‘Consequently, we are seeing an increasing number of ex-students stuck on 12-month work visas who are entering into relationships to remain here or simply becoming overstayers. They are young people with mediocre business qualifications desperate to earn some money to pay their fees or to repay loans which they hoped would fund their adventure into a new country and a new life.
‘Although INZ is also concerned at the poor quality of students and outcomes, there is so much money involved for all parties (including the government) that we do not anticipate any changes in the near future. So employers can keep expecting to have young graduates looking for work but hoping for residence – and this is where franchises are actually disadvantaged.
Franchises at a disadvantage
‘As I wrote last year (see Immigration rules explained), INZ have decreed that in most cases, retail managers, restaurant managers and, critically, managers of franchise or group operations will not be considered ‘skilled’ for applications under the Skilled Migrant category. Consequently, we have the ridiculous situation where a baker in a supermarket may meet ‘skilled’ criteria, but the supermarket manager who employed him and to whom he reports is unlikely to qualify. If you have a keen young recruit, then, unless you can lift their role above that of retail or restaurant manager, or the equivalent in your industry, it is unlikely that they will qualify to apply for residence.
‘We have had success in achieving residence for some franchise managers, but in each case, the manager’s position description identified additional skilled tasks, such as group training and multi-branch supervision.
‘Some advisers and lawyers do continue to appeal to the Immigration & Protection Tribunal (IPT) over declined residence applications for retail and restaurant manager positions but, in my opinion, it is rare for INZ to get it wrong and frankly, there are very few declined applicants whose situations could meet the required level of “exceptional circumstances”.’
Another aspect of immigration policy that impacts upon franchisors and franchisees is the potential language skills of new immigrants. Bill says that, ‘For skilled migrants, INZ has identified level 6.5 in the International English Language Testing System (IELTS) as proving a suitable level of English for residence. However, current and recent students are seeking employment and further education with English skills which fall short of residence criteria.’
This is important because a study by the Franchise Relationships Institute in 2012, concluded that English literacy levels have a significant impact on the performance of franchisees, particularly in profitability and the delivery of customer service. Given the importance of good communication within a franchise, the report’s authors suggest that franchisors wanting to achieve excellence need to consider how they recruit, train and support English as a Second Language (ESL) franchisees.
The report states, ‘Not surprisingly, franchisors were significantly less likely to want to select ESL franchisees again. Ironically, ESL franchisees were significantly more likely to want to invest in additional franchised units.’
Bill has some suggestions for anyone employing ESL speakers. ‘In our experience, most migrants welcome positive corrections to their use of NZ English. Although they may have had English tuition, we should not expect them to absorb the variety of expressions we use in our work, in a few months of English training which was focused on assisting them into further study or to pass IELTS.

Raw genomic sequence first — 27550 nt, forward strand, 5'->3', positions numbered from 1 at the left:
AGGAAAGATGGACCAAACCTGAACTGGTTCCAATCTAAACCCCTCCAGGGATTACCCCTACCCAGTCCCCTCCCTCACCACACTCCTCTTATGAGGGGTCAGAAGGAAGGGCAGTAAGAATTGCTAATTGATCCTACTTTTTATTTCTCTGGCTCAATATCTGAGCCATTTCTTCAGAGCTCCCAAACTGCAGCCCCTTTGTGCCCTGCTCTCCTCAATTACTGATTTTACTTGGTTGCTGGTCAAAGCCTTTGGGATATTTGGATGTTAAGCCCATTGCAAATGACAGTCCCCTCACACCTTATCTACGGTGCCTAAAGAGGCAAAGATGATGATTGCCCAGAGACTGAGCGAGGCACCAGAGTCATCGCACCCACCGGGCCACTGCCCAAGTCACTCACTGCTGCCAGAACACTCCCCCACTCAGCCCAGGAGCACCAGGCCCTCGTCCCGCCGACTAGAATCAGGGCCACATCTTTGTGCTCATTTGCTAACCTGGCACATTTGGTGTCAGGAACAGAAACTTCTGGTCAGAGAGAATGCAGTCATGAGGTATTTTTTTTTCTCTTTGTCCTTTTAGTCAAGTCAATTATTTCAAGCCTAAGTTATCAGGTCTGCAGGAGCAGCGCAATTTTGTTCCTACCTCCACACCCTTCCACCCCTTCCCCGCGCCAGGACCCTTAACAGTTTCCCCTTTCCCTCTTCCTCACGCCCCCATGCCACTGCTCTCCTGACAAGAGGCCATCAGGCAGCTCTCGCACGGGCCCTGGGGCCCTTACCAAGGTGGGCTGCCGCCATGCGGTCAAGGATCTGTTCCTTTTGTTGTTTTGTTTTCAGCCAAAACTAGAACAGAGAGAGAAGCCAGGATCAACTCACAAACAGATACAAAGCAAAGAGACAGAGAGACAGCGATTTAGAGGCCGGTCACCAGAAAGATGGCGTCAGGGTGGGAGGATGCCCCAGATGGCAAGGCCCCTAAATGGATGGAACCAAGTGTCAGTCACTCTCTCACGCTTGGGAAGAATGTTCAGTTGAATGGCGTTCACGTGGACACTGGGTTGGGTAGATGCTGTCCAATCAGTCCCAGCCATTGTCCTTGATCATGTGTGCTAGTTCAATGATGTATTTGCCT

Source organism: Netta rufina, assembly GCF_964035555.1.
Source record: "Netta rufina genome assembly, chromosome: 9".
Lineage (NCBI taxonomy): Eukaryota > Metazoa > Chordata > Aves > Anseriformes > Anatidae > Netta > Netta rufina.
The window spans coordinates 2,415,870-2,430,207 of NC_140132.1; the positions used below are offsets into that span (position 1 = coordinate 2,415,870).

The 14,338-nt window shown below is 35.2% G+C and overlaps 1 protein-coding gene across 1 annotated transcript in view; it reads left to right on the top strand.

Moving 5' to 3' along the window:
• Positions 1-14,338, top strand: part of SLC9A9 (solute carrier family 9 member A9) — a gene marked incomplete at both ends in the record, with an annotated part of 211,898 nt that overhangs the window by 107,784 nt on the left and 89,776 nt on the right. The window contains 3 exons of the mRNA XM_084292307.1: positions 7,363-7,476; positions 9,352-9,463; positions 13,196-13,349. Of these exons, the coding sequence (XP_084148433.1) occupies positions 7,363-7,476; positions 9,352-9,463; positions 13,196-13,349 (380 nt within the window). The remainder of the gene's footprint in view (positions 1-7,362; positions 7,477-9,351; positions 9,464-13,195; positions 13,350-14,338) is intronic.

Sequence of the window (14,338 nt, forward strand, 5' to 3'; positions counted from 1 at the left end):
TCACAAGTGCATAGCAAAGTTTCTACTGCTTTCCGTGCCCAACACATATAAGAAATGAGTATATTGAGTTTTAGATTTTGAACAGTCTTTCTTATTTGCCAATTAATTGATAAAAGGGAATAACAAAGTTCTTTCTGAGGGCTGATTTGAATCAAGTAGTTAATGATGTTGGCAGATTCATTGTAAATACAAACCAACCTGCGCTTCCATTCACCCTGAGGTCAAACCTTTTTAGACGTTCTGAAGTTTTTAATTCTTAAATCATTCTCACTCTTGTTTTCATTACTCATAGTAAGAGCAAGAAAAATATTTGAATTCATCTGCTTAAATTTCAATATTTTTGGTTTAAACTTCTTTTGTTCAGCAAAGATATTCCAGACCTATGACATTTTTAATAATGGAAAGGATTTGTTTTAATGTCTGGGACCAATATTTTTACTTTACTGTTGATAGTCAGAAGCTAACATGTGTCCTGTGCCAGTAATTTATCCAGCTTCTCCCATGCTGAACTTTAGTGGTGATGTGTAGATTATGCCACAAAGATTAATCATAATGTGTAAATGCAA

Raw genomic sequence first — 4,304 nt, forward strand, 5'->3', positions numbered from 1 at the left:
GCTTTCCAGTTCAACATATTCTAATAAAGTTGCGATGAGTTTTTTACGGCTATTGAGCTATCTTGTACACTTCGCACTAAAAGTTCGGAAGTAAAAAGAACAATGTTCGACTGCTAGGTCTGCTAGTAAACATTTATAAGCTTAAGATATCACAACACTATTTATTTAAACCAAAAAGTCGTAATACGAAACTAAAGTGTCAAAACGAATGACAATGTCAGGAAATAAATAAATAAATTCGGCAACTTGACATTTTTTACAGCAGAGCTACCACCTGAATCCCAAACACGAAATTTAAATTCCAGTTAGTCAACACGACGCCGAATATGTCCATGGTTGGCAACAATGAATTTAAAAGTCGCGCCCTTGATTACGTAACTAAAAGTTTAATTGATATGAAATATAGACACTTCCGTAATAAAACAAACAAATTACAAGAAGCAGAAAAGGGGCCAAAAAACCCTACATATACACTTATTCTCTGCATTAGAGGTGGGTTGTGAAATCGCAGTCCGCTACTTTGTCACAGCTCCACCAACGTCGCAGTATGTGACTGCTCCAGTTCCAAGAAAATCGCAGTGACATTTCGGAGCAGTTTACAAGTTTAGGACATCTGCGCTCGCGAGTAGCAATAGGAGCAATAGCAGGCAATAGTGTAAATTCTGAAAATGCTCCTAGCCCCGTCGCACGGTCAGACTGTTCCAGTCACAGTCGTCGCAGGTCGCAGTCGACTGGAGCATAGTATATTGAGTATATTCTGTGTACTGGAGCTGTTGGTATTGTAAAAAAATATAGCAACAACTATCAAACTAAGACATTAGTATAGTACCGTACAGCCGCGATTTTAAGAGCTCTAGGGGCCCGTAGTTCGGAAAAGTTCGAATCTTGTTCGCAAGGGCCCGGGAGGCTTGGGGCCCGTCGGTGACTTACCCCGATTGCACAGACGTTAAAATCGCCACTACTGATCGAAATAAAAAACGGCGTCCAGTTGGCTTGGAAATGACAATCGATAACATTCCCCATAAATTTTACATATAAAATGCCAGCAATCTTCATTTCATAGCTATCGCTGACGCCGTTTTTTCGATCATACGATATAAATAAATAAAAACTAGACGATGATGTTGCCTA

‘We encourage employers and workmates to encouragingly correct spoken and written English and to explain colloquialisms and industry jargon. For a new employee, being encouraged to understand and use ‘Kiwi-isms’ and in-house jargon gives a sense of belonging, whereas criticisms and put-downs because of their accent or lack of knowledge is alienating and destructive, to the person, to your team and to the business.’
One way in which the government is actively seeking to make a difference is in encouraging immigrants to establish themselves in other regions which are keen to welcome new bodies and new businesses.
Statistics suggest that just over half of all new immigrants currently settle in Auckland, and Bill says that the increase in the points values awarded to immigrants for employment and starting businesses outside Auckland seems to be having results. ‘This should provide opportunities for franchisors and franchisees to develop away from the big smoke. Key requirements of the Entrepreneur programme are that a proposed business be of ‘benefit to NZ’ which includes:
- Export potential;
- Introduction of new skills, systems, equipment to a region, or to NZ;
- Employment of NZ citizens or residents.
‘The Entrepreneur programme is reasonably complex, but if you’d like to email firstname.lastname@example.org, I’m happy to provide a free summary of the criteria.’
Get the families involved
One final aspect of immigration which Bill brings up is of particular interest to franchisors. ‘Many companies fail to address the need to encourage the spouse or partner of a new migrant franchisee or employee, to get involved in NZ society. If no attempt is made to assist partners to integrate through employment, voluntary work or other interests, don’t be surprised when homesickness and loneliness become a deal-breaker.’
This is actually an area where franchises can take the lead, encouraging partners to be involved with the business or to learn about a specific aspect of it, even if they don’t work in it on a daily basis. Involving the partner in franchise meetings with other franchisees will help them to build a wider social network and feel welcome and supported.
As the most recent Westpac Economic Overview noted, the recent record levels of net migration have provided a welcome boost to demand and helped to fuel our GDP growth. While this won’t last, the faster that the new immigrants are integrated into New Zealand society and encouraged to invest in business activity, rather than bricks and mortar, the better it will be for the country as a whole.
Franchising has a great deal to offer new immigrants: proven brands, proven systems, training, support, ease of finance and many other benefits. The challenge for franchisors is to reach out to the immigrant market and make the most of the opportunities it represents – for everyone involved.